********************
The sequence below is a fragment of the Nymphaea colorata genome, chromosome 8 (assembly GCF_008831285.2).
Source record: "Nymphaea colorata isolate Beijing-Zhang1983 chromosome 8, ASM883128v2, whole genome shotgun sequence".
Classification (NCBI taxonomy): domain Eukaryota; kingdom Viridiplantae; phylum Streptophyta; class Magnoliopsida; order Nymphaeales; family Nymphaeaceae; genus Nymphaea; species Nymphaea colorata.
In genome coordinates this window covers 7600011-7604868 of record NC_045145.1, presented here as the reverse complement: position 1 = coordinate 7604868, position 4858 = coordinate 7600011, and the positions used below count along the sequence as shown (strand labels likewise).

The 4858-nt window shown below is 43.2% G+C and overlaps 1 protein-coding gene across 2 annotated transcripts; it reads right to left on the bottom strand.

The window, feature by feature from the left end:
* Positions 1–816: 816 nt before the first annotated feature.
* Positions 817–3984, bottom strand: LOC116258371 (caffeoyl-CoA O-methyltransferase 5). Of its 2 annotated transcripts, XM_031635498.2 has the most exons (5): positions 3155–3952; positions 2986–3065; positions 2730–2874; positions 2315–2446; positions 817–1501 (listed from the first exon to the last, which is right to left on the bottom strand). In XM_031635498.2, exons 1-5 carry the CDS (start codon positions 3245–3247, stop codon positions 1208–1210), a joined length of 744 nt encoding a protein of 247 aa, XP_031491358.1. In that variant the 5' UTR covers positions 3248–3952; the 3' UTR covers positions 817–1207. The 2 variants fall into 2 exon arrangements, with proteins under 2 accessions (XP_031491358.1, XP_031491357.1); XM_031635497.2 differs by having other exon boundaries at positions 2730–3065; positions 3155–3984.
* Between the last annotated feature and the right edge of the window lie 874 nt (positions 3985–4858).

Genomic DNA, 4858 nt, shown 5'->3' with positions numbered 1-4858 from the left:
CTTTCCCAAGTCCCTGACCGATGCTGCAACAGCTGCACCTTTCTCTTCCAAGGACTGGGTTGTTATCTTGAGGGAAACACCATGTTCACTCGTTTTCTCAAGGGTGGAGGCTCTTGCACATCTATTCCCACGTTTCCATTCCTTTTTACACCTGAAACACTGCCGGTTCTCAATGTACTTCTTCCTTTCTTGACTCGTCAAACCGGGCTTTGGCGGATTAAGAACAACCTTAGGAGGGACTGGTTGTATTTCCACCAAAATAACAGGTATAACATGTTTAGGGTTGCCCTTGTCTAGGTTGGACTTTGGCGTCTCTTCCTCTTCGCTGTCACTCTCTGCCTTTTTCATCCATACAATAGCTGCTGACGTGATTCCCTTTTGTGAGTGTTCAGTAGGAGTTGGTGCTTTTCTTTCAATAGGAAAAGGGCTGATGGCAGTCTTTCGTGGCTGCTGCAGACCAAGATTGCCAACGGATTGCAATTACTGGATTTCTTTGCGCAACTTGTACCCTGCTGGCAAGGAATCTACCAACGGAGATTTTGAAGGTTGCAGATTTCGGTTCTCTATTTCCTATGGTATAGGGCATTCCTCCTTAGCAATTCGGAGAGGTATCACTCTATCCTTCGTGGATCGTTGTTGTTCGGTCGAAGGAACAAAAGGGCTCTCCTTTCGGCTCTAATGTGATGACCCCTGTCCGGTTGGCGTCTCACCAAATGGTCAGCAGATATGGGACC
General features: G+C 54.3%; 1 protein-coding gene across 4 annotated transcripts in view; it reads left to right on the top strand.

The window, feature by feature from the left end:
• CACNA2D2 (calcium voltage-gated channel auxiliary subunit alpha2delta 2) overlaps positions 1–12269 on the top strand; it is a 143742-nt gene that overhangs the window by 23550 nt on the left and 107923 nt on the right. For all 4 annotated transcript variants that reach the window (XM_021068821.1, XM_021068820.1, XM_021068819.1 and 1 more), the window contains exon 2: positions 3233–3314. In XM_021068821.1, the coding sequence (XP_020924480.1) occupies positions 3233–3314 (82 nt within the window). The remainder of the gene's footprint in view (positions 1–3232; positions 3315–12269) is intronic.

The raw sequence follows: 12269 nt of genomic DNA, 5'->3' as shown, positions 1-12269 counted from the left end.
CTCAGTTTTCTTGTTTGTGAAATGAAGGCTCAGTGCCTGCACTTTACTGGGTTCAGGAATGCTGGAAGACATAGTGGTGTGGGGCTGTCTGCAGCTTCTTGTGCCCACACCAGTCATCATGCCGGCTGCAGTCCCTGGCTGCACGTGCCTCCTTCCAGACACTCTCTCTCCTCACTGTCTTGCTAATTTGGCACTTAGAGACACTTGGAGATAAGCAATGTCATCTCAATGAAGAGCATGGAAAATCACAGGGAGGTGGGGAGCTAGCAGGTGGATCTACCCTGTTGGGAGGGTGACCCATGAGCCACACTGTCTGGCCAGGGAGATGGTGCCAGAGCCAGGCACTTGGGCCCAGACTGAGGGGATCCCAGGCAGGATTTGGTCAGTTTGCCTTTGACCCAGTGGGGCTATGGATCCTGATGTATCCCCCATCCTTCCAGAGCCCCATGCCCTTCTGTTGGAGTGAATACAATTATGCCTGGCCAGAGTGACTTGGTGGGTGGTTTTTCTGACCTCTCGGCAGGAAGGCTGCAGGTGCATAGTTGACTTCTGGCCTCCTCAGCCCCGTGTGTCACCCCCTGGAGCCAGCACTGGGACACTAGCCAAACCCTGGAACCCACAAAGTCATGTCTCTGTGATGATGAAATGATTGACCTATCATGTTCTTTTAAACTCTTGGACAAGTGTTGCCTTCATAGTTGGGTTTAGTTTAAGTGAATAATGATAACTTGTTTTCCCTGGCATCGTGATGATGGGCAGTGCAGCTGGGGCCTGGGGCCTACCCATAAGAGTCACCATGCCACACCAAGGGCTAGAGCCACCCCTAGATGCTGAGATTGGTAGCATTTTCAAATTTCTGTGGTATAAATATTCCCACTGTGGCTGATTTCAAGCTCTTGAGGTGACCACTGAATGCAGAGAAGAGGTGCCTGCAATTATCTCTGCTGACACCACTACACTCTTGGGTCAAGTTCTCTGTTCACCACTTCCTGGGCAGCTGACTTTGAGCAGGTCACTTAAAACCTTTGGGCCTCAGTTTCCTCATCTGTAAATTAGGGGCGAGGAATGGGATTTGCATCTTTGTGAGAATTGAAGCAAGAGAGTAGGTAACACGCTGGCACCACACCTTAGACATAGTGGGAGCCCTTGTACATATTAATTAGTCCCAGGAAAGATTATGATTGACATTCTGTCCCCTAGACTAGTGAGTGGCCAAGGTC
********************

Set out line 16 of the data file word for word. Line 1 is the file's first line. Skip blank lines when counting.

CTCAGTTTTCTTGTTTGTGAAATGAAGGCTCAGTGCCTGCACTTTACTGGGTTCAGGAATGCTGGAAGACATAGTGGTGTGGGGCTGTCTGCAGCTTCTTGTGCCCACACCAGTCATCATGCCGGCTGCAGTCCCTGGCTGCACGTGCCTCCTTCCAGACACTCTCTCTCCTCACTGTCTTGCTAATTTGGCACTTAGAGACACTTGGAGATAAGCAATGTCATCTCAATGAAGAGCATGGAAAATCACAGGGAGGTGGGGAGCTAGCAGGTGGATCTACCCTGTTGGGAGGGTGACCCATGAGCCACACTGTCTGGCCAGGGAGATGGTGCCAGAGCCAGGCACTTGGGCCCAGACTGAGGGGATCCCAGGCAGGATTTGGTCAGTTTGCCTTTGACCCAGTGGGGCTATGGATCCTGATGTATCCCCCATCCTTCCAGAGCCCCATGCCCTTCTGTTGGAGTGAATACAATTATGCCTGGCCAGAGTGACTTGGTGGGTGGTTTTTCTGACCTCTCGGCAGGAAGGCTGCAGGTGCATAGTTGACTTCTGGCCTCCTCAGCCCCGTGTGTCACCCCCTGGAGCCAGCACTGGGACACTAGCCAAACCCTGGAACCCACAAAGTCATGTCTCTGTGATGATGAAATGATTGACCTATCATGTTCTTTTAAACTCTTGGACAAGTGTTGCCTTCATAGTTGGGTTTAGTTTAAGTGAATAATGATAACTTGTTTTCCCTGGCATCGTGATGATGGGCAGTGCAGCTGGGGCCTGGGGCCTACCCATAAGAGTCACCATGCCACACCAAGGGCTAGAGCCACCCCTAGATGCTGAGATTGGTAGCATTTTCAAATTTCTGTGGTATAAATATTCCCACTGTGGCTGATTTCAAGCTCTTGAGGTGACCACTGAATGCAGAGAAGAGGTGCCTGCAATTATCTCTGCTGACACCACTACACTCTTGGGTCAAGTTCTCTGTTCACCACTTCCTGGGCAGCTGACTTTGAGCAGGTCACTTAAAACCTTTGGGCCTCAGTTTCCTCATCTGTAAATTAGGGGCGAGGAATGGGATTTGCATCTTTGTGAGAATTGAAGCAAGAGAGTAGGTAACACGCTGGCACCACACCTTAGACATAGTGGGAGCCCTTGTACATATTAATTAGTCCCAGGAAAGATTATGATTGACATTCTGTCCCCTAGACTAGTGAGTGGCCAAGGTC